Stu Oakley:  Obviously trans women are at the top of the news agenda right now, too, to a certain author’s comments.  

Jake & Hannah:  are you, what are you talking about? 

Stu Oakley:    raising. It raises the subject of same sex spaces for trans women. And I just want to be, can you educate me on what the current status is? And if it actually does affect you

you will not be named, It raises the subject of same sex spaces for trans women. And I just want to be, can you educate me on what the current status is? And if it actually does affect you in a parent in any way I using changing facilities, et cetera.

Jake & Hannah:  Legally the moment we are protected because under the equality act, a gender identity is a protected characteristic and therefore you can’t be scrimmaged against based on that.

So as a transgender woman, I am entitled to use women’s facilities, but has been the way since 2010, there’s never been an issue with it. However, there has been a surgeon. gender queer school views, which are predominantly, but not in time. The system that women who to campaign against people like me using them women’s spaces under some kind of perceived idea that,  we are a threat, so legally we’re protected and we don’t have to worry about it.

However, I think the way society Marty is looking at it, the way I’m a noise is being made and the kind of. Deception spine society in general are changing for the worst, the moments. And obviously that can be an issue because I have a lower voice, so I can be acted as trans very easily. We’re also in the public eyes.

So people might even it’s possible. People would recognize me. And if I’m in a public space changing really or something, then people might decide that I’m somehow a threat. so it’s a real. Messy business at the moment. I think as trans people, there’s an LGBT community as a whole. I think we need to rise above the kind of Twitter base, like name calling and just real nasty ping pong of insults, and really get back to showing unity and support.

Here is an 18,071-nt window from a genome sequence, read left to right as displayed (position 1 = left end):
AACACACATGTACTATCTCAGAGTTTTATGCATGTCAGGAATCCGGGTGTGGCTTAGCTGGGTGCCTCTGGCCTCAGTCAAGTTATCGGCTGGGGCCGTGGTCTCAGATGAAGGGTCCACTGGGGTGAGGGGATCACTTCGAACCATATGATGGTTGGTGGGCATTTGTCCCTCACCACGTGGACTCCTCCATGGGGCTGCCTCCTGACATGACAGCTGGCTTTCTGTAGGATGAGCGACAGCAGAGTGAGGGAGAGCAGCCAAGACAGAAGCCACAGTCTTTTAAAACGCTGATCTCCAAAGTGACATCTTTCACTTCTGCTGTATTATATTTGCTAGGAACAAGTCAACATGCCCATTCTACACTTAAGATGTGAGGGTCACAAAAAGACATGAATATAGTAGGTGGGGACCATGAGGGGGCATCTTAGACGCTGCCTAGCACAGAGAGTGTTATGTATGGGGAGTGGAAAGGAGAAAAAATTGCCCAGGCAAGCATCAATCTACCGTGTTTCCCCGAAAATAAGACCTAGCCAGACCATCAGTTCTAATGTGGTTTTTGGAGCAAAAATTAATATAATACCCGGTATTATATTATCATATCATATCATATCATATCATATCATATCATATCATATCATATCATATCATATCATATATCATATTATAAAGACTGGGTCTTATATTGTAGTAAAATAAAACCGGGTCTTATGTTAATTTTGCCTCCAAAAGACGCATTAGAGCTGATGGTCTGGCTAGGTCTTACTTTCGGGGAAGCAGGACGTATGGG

And whilst there are, yeah, there is a particular author who said some stuff, which I deem is very transphobic. there are also a whole plethora or. big names and voices.  he was stepping up and saying, no, I don’t agree. I think that is why we should focus our energy on the fact that as a young generation, you are much more positive, then they decided on the generation.

So, um, No dispense. I have at least have some hope. I mean, it’s, it is crazy because one of the arguments that is brought up time, and again, is that the trans agenda is making young lesbians and gay men trans so that they will then become nice normal, straight people. And it’s this really weird mindset.

That’s. Anyone, firstly, you know, young people have to jump through hoops. Young trans people have to jump through endless hoops to get any access to hormones. So no one is pushing them through parents if they’re supportive as opposed to parents, but they’re certainly not rushing because they also know that being trans isn’t incorrect, it’d be hard lifestyle.

And, you know, having lived in the state as a lesbian for 15 years, I know that being trans is kind of an extra step. There’s an extra step of vitriol aimed at us because we are constantly dragged out in the media and constantly maligned and reviled and vilified and called predators and mentally ill.

And I didn’t experience that when I was living life as a lesbian, of course there is, you know, marginalization across the board, but it feels like there’s a very dangerous and very strange argument that this is. That this is an agenda to make queer kids, gay and lesbian kids straight by making them Franz.

And as we know, that’s not how it works because there are gay trans people and there are straight trans people and there are all sorts of people. And. You know, I lived as a lesbian for 15 years and I had a community and I was happy and I have, I felt like I belonged, but I knew that wasn’t who I was. And after 15 years of trying desperately to live that life, I had to face the fact that that wasn’t who I was.

the, you know, the, the trans female community is the most, most attractive, most vitrified of all the LGBT community. And as we know, transgender women of color in the U S have an average life expectancy of 35 years old, they are being murdered at such an alarming rate and much as. 50 years ago, people would look at lesbians and gay men and say they shouldn’t belong in public bathrooms because a lesbian has only tried to touch her molest.